SQL Server 2016, now with vitamin R: Microsoft emits new preview

Execute R in the database for speedy analysis

Microsoft is releasing a new preview of SQL Server 2016, including integration with the R language for statistical analysis.

In April 2015, Microsoft completed the acquisition of Revolution Analytics, a commercial provider of software and services for the open source R language.

The new Community Tech Preview of SQL Server 2016, CTP3, integrates with the Revolution Analytics R package so you can run R analytics in the database, rather than pulling out data for analysis on a separate machine.

You can also execute R scripts via a system-stored procedure so you can query data, pass it to R, and get the results.

Another new feature in the latest preview is Transactional Replication from SQL Server to Azure SQL, where Azure SQL is Microsoft's cloud-hosted version of SQL Server. The idea is to make it easier to migrate data to the Azure service without downtime.

There are also improvements to in-memory OLTP (online transaction procession), the technology codenamed Hekaton, and to the Stretch database technology that archives historical data to Azure SQL transparently.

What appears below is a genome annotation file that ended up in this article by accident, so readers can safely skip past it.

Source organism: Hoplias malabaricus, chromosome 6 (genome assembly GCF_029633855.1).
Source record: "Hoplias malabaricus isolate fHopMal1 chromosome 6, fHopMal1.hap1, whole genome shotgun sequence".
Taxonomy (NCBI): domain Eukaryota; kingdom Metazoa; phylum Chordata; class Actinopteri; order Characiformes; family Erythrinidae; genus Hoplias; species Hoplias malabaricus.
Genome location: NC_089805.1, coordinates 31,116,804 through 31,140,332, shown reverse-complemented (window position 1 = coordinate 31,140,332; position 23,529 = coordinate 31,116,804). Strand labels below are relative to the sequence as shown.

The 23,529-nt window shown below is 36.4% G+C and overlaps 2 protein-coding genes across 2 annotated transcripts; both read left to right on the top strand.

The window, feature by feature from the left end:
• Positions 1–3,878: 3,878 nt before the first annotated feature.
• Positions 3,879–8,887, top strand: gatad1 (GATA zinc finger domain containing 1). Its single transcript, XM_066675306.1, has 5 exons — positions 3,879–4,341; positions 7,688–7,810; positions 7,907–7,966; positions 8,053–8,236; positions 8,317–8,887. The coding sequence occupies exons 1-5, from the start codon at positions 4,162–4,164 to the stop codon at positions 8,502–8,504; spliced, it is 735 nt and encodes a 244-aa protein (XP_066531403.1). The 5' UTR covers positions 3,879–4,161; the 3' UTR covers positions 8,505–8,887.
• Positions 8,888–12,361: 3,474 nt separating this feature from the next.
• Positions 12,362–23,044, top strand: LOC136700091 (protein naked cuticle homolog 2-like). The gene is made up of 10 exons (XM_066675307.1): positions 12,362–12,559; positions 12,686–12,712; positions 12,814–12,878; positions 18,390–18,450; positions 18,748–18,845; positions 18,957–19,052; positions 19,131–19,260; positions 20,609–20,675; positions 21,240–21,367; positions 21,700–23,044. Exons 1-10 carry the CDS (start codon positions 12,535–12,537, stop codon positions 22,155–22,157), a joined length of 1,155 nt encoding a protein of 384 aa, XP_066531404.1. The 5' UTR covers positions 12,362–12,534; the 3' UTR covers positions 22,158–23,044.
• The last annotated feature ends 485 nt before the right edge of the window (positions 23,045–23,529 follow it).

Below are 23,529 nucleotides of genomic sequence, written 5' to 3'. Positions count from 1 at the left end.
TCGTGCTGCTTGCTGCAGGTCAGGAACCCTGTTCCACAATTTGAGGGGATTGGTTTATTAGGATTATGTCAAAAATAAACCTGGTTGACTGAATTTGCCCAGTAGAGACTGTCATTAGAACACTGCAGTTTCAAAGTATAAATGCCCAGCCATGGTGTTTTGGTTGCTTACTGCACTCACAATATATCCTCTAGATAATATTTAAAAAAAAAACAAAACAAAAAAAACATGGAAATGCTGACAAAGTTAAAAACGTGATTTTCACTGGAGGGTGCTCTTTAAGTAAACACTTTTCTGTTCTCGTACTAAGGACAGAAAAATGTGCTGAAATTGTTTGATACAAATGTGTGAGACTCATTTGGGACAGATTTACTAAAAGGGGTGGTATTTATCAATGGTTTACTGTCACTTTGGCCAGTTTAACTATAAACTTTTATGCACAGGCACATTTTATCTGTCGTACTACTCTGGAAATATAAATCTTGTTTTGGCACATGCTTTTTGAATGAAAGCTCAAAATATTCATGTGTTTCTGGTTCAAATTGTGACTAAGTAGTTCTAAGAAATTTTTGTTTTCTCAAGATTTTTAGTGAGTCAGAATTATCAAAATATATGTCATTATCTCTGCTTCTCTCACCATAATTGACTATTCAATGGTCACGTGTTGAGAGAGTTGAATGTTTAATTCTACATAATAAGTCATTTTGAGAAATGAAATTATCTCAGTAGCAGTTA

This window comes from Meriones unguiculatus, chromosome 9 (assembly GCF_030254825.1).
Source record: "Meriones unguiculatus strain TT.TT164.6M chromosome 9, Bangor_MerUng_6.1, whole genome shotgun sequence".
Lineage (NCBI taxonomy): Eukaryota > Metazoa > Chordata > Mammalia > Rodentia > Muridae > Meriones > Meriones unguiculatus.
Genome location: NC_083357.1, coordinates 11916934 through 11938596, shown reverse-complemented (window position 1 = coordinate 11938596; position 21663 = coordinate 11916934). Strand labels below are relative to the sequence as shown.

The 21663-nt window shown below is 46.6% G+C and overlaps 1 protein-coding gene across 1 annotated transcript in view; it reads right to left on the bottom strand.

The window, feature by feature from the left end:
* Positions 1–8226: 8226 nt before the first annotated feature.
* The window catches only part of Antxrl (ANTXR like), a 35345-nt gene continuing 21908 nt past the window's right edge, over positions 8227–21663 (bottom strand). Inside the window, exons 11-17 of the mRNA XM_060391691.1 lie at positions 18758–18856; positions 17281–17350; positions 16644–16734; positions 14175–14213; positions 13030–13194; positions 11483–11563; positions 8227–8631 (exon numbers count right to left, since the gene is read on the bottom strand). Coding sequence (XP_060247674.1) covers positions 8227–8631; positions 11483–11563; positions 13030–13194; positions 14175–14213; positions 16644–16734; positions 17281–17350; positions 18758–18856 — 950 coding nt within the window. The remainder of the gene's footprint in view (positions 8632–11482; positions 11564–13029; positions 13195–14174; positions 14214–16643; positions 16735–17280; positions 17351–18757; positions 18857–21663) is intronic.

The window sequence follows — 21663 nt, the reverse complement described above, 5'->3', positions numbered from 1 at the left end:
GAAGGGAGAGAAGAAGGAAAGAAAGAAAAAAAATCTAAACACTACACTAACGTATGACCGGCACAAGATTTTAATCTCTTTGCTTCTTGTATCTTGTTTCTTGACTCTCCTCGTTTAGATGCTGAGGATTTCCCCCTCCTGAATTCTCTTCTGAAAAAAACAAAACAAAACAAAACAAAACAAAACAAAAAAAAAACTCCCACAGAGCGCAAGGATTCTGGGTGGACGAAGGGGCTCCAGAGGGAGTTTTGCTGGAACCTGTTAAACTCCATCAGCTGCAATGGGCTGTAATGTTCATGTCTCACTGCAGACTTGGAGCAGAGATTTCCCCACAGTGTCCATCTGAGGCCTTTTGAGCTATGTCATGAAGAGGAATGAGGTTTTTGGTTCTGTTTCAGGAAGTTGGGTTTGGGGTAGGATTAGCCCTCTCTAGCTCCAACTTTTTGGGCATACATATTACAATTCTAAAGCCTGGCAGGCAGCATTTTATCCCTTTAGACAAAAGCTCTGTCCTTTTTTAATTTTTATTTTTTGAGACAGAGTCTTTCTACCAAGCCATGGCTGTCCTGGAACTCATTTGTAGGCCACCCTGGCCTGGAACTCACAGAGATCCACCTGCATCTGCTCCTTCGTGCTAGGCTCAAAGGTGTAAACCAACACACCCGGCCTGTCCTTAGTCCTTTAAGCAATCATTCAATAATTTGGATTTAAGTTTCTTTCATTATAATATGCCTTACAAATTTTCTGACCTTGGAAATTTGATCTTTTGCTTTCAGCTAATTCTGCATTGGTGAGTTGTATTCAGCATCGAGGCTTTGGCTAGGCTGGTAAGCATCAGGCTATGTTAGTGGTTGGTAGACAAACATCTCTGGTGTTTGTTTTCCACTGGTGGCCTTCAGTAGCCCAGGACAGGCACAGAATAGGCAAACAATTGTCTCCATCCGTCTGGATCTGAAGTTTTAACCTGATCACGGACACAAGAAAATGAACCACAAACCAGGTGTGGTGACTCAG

New JSON support in T-SQL, the SQL Server query language, includes OPENJSON to parse JSON text and return tabular data, JSON_VALUE and JSON_QUERY for querying JSON data, and ISJSON for validating JSON-formatted text.

Other enhancements cover SQL Server Analysis Services, Reporting Services, and Master Data Services. A full list is in Microsoft's post here.

Another key feature in SQL Server 2016, already previewed in the May 2016 CTP2, is called Always Encrypted. This feature enables SQL Server to operate on encrypted data. The encryption key resides in the application, so that data is only decrypted locally.

SQL Server 2016 Reporting Services, now in responsive HTML 5

SQL Server 2016 Reporting Services, now in responsive HTML5

SQL Server Reporting Services (SSRS) has been revamped so that reports are formatted in responsive HTML5, for richer reports with better browser compatibility and mobile support.

Finally, Microsoft is talking up its Azure Data Lake repository and analytics service, designed for big data processing. The technology is built on Apache Hadoop and Apache YARN, the new generation of MapReduce for filtering and sorting large datasets.

The SQL Server 2016 release date is not yet announced, but note that SQL Server 2014 was completed in March 2014, so sometime in the first quarter of 2016 would not be a surprise.

The download for SQL Server 2016 is not available at the time of writing, but has been promised before the end of the SQL PASS Summit under way in Seattle. In due course you will find it here. ®


Biting the hand that feeds IT © 1998–2017